December 20th, 2018
Hold On to Your Sombreros: the Fourth District Court of Appeals in California Reiterates that Loss of Use Constitutes “Property Damage”
By, Kathrine L. Sloan, Esq.
The recent decision in Mid-Continent Cas. Co. v Adams Homes of Northwest Florida, Inc., No. 17-12660, 2018 WL 834896 (11 Cir. Feb. 13, 2018) determined that loss of use claims—even where no physical damage to tangible property occurs—are potentially covered claims under CGL policies in Florida. Following in lockstep with the state of Florida, the Fourth District Court of Appeals in California held last month in Thee Sombrero, Inc. v. Scottsdale Ins. Co., 28 Cal. App. 5th 729, 239 Cal. Rptr. 3d 416 (Ct. App. 2018), that loss of use of a property in a particular capacity—even where the property is still currently in use by the insured in a different form—constitutes “property damage” for purposes of a CGL policy.
Thee Sombrero, Inc. (“Sombrero”) owned commercial property and, pursuant to a conditional use permit, permitted Sombrero’s lessees to operate the property as a nightclub called El Sombrero. Id. at 418-19. A company called Crime Enforcement Services (“CES”) provided security at the nightclub. Id. CES held a CGL policy of insurance issued by Scottsdale Insurance Company (“Scottsdale”) that provided coverage for “property damage” caused by an “occurrence”. Id. at 419. The CGL policy issued by Scottsdale defined “property damage” as either (a) “[p]hysical injury to tangible property, including all resulting loss of use of that property,” or (b) “[l]oss of use of tangible property that is not physically injured.” Id.
After a fatal shooting occurred on the property in 2007, the conditional use permit was revoked and replaced with a modified conditional use permit that only allowed the space to operate as a banquet hall. Id. Sombrero then filed an action against CES resulting in a default judgment for negligence and breach of contract. Id.
Subsequently, Sombrero filed the instant action against Scottsdale alleging that the loss of Sombrero’s ability to use the property as a nightclub constituted property damage within the meaning defined in the CGL policy issued by Scottsdale. Specifically, Sombrero presented evidence that the value of the property decreased from $2,769,231.00 to $1,846,153.00 because the property could no longer operate as a nightclub, and that this loss of value qualified as “property damage” for purposes of coverage. Id. The trial court disagreed finding that the claim against CES was for a pure economic loss and did not constitute “property damage” for purposes of the policy issued by Scottsdale. Id. at 420.
The California Court of Appeals reversed the decision of the trial court holding that “it defies common sense” to argue that the loss of the ability to use the property as a nightclub failed to qualify as loss of use that in turn constituted “property damage” under the policy. Id. at 421. The Court acknowledged contrary authority in Washington (Scottsdale Ins. Co. v. International Protective Agency, Inc., (2001) 105 Wash.App.244 [19 P.3d 1058](IPA)) with similar facts to the instant case, but found that the loss of a liquor license was not the same as the loss of use of the property in its original capacity. Sombrero, 239 Cal. Rptr. 3d at 422. Specifically, the Court found that a loss of the ability to serve liquor on the property was not tangible property, but rather was the loss of an entitlement. Id. Therefore, any loss of use of the liquor license was not loss of use of tangible property that would qualify as “property damage” for purposes of coverage. Id.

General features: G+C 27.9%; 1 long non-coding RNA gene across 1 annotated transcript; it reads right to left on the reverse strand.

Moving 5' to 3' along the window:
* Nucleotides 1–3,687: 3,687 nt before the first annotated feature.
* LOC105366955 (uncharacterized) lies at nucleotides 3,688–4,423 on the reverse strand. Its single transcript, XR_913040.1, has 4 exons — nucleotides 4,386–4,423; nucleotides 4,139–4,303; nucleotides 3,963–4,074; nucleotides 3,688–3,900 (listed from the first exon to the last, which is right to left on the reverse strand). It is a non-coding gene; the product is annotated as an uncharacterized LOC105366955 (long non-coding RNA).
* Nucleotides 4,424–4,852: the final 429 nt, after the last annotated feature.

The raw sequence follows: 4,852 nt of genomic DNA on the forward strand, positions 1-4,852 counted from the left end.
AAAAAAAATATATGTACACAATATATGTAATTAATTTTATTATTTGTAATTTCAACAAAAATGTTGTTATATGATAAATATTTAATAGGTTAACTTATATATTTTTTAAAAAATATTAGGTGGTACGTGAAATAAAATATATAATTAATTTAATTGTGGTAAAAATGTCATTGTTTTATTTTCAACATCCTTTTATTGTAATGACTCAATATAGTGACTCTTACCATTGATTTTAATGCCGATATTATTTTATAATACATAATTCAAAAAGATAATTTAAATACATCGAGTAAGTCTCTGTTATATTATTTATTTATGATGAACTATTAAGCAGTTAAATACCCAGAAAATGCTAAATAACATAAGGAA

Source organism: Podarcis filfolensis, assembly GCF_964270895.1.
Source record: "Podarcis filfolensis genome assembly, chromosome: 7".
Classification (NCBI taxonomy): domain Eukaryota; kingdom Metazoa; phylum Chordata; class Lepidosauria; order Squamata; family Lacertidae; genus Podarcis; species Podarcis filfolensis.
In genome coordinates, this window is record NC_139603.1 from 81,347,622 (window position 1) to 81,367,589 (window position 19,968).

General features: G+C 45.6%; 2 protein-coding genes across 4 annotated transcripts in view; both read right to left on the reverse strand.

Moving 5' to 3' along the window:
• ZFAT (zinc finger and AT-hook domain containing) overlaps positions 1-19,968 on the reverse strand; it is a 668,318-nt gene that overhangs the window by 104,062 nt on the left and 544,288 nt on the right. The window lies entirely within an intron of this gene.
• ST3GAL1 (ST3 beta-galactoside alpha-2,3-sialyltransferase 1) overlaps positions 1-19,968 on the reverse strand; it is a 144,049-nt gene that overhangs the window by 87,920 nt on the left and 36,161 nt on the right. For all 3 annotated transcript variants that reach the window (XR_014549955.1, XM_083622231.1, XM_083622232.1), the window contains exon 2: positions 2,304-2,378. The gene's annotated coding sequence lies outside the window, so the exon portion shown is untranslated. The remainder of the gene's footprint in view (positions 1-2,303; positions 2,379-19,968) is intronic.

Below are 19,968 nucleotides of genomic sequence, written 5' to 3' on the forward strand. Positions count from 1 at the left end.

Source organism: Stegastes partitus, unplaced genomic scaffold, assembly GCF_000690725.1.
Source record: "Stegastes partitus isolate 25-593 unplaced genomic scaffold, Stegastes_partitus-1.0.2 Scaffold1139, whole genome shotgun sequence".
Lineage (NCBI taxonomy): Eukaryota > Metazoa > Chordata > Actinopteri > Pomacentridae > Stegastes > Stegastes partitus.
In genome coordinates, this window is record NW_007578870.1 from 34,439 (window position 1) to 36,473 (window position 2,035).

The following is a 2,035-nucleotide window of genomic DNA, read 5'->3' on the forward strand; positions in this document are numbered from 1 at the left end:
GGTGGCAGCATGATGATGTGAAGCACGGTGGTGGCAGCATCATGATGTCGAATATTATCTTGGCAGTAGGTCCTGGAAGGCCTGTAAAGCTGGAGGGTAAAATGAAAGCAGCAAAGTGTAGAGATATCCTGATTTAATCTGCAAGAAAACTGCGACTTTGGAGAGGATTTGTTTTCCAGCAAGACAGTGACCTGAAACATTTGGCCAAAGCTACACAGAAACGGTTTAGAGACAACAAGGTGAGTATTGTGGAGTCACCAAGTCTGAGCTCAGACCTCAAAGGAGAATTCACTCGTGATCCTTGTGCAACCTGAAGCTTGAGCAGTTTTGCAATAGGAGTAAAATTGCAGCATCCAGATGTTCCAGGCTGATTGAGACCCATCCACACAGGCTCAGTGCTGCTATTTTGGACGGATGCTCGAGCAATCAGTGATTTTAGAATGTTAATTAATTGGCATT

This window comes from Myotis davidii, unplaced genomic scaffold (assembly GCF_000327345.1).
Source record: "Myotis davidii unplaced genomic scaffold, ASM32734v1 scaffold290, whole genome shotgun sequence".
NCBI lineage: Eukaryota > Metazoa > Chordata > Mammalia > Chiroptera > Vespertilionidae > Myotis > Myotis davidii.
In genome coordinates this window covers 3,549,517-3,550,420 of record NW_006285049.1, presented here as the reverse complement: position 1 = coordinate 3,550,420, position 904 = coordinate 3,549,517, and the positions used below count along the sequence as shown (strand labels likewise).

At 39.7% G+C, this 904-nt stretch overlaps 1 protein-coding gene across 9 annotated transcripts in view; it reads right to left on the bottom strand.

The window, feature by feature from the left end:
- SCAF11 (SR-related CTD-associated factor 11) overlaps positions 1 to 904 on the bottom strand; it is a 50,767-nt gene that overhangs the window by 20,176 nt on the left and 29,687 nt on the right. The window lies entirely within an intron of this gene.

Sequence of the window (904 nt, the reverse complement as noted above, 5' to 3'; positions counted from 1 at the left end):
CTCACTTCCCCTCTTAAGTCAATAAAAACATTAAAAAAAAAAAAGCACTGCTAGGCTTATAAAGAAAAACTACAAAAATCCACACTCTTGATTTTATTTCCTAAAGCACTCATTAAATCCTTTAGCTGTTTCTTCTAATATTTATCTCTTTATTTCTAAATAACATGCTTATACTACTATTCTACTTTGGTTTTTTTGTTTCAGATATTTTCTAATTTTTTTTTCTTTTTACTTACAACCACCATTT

The Court refuted Scottsdale’s claim that “a right to occupy property is not a tangible property interest” finding that a lease is a conveyance of an estate in real property pursuant to California law and that because “[a] building is tangible [and] [d] irt is tangible.. .a lessee in possession has a tangible property interest in the leased premises.” Id. at 423. Notably, the Court emphasized that the complaint alleged that the loss of the permit right resulted in the loss of use of the property as a nightclub, which in turn reduced the economic value of the property. In stating the “correct principal,” the Court determined that “losses that are exclusively economic, without any accompanying physical damage or loss of use of tangible property, do not constitute property damage.”
The Sombrero decision widens the definition of “property damage” and thereby expands coverage under a CGL policy. Although this case did not arise out of a construction defect dispute, the points of insurance coverage could conceivably be applicable in future construction defect claims. Of course, the language of each CGL policy is controlling, which is why it is important to engage coverage counsel in the evaluation of these matters.
July 12th, 2018
Insureds Re-Joyce, Multipliers Are Alive and Well: the Florida Supreme Court Rejects the Rare and Exceptional Circumstances Requirement
By, Katherine L. Sloan, Esq.
In certain circumstances, Florida courts impose contingency fee multipliers to increase an attorneys’ fee award. This multiplier can increase the fees awarded from 1.5% to 2.5% and the case law dictates specific factors that must be considered before imposition of the same. The recent decision in Joyce v. Federated National Ins. Co., 228 So. 3d 1122 (Fla. 2017), rejected the application of a rare and exceptional circumstances requirement to contingency fee multipliers.
Generally, in American law, each party is responsible for his or her own attorneys’ fees, regardless of the prevailing party in the lawsuit. See Johnson v. Omega Ins. Co., 200 So. 3d 1207, 1214 (Fla. 2016). However, an exception to this rule arises when an award of attorneys’ fees is statutorily imposed or the parties otherwise agree to the imposition of attorneys’ fees. Id.